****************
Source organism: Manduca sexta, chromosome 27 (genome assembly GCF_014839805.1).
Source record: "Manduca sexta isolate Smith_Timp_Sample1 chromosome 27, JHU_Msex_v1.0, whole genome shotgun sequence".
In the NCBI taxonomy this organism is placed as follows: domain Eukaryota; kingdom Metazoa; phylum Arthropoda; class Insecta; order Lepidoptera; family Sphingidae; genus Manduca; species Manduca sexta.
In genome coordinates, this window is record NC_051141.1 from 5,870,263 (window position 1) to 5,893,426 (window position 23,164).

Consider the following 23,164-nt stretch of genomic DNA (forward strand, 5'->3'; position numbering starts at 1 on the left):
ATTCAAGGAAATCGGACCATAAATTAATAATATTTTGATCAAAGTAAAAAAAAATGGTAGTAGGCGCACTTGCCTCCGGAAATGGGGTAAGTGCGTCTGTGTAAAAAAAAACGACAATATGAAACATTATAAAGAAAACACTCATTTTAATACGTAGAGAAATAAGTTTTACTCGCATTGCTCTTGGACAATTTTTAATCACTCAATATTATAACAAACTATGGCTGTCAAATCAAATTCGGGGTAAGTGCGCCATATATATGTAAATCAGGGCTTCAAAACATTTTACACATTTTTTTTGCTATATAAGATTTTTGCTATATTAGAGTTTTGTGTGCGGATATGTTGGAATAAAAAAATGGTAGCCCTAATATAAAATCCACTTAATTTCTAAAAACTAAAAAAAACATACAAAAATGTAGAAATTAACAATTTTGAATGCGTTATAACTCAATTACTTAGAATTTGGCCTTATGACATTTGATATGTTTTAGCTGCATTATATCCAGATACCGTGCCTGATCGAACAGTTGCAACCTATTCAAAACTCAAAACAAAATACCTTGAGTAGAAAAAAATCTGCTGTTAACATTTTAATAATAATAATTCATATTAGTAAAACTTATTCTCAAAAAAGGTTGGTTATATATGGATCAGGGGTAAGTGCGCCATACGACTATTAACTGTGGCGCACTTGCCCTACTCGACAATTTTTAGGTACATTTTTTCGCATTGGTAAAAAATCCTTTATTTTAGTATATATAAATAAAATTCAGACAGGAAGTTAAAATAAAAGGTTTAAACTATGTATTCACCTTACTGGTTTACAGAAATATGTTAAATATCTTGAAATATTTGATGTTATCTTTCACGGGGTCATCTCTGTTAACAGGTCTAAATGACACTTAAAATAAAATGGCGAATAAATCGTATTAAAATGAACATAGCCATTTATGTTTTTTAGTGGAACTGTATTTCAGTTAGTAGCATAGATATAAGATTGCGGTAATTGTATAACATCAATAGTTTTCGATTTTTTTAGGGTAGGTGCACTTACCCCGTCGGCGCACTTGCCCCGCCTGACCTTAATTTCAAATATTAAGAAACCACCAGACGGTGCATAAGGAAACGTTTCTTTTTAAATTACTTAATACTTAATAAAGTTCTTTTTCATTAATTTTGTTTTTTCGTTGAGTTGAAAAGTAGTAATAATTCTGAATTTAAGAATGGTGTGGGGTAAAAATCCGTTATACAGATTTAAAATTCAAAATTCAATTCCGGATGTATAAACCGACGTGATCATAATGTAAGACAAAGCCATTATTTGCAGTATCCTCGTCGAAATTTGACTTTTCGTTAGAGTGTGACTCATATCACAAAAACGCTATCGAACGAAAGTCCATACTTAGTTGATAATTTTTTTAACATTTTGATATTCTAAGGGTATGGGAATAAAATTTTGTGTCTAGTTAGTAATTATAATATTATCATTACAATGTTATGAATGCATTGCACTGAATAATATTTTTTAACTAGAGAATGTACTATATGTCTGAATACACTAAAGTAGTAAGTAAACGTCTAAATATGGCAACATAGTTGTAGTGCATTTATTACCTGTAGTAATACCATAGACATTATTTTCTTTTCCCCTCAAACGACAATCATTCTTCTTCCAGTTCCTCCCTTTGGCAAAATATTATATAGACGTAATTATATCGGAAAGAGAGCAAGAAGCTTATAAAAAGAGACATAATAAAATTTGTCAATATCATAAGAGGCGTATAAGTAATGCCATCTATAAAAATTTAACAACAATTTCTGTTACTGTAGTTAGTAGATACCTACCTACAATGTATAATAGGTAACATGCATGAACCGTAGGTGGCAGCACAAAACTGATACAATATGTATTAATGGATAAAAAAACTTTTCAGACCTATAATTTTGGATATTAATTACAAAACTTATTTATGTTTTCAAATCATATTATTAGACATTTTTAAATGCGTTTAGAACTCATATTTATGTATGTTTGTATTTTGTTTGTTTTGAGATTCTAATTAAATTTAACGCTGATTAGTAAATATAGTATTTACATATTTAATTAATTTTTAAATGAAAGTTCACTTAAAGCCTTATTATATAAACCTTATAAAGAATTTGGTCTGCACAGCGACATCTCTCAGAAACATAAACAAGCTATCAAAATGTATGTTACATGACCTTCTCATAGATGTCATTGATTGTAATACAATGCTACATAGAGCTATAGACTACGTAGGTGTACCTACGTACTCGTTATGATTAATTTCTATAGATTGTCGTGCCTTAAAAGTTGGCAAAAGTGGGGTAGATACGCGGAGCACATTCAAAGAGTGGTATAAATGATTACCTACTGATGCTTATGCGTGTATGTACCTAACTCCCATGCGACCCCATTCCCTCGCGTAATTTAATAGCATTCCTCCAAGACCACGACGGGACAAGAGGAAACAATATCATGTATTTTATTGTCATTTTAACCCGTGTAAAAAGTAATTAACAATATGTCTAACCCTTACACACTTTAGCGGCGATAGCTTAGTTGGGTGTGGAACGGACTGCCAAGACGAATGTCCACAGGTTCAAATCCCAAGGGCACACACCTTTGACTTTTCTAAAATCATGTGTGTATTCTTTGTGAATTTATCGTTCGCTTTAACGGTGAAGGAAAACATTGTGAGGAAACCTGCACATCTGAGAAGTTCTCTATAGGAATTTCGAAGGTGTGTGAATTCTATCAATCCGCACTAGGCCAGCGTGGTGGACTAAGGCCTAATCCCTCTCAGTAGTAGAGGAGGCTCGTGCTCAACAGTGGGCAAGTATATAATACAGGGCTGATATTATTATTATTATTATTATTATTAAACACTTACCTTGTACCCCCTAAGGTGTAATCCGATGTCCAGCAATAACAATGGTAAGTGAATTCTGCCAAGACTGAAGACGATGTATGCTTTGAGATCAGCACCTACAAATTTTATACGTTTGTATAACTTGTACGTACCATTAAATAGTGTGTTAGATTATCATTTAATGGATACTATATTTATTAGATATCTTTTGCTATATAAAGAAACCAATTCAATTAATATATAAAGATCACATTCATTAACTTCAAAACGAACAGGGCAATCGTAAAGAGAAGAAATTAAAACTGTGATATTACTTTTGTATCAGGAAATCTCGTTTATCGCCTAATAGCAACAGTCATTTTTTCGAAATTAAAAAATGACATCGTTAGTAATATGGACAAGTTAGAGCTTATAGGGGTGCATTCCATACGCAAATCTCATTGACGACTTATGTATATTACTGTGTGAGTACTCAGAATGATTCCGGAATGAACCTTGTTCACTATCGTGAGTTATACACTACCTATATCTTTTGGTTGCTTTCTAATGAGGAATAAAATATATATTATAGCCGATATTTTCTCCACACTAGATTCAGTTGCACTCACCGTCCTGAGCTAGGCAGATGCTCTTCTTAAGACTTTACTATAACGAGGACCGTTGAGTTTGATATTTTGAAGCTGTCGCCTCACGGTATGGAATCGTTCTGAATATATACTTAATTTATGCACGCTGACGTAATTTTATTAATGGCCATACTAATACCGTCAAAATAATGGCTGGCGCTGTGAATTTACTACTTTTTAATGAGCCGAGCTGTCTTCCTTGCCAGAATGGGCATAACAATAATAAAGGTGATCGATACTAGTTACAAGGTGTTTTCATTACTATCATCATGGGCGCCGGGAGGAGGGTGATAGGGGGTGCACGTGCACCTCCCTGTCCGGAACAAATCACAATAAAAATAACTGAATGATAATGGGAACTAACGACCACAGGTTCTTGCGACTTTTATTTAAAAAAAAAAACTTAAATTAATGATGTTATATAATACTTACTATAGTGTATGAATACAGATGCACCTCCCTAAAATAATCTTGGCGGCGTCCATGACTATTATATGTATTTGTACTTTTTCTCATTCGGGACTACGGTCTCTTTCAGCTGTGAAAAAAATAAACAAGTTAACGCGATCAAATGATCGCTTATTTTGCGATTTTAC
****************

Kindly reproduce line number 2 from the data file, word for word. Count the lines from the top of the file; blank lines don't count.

Source record: "Manduca sexta isolate Smith_Timp_Sample1 chromosome 27, JHU_Msex_v1.0, whole genome shotgun sequence".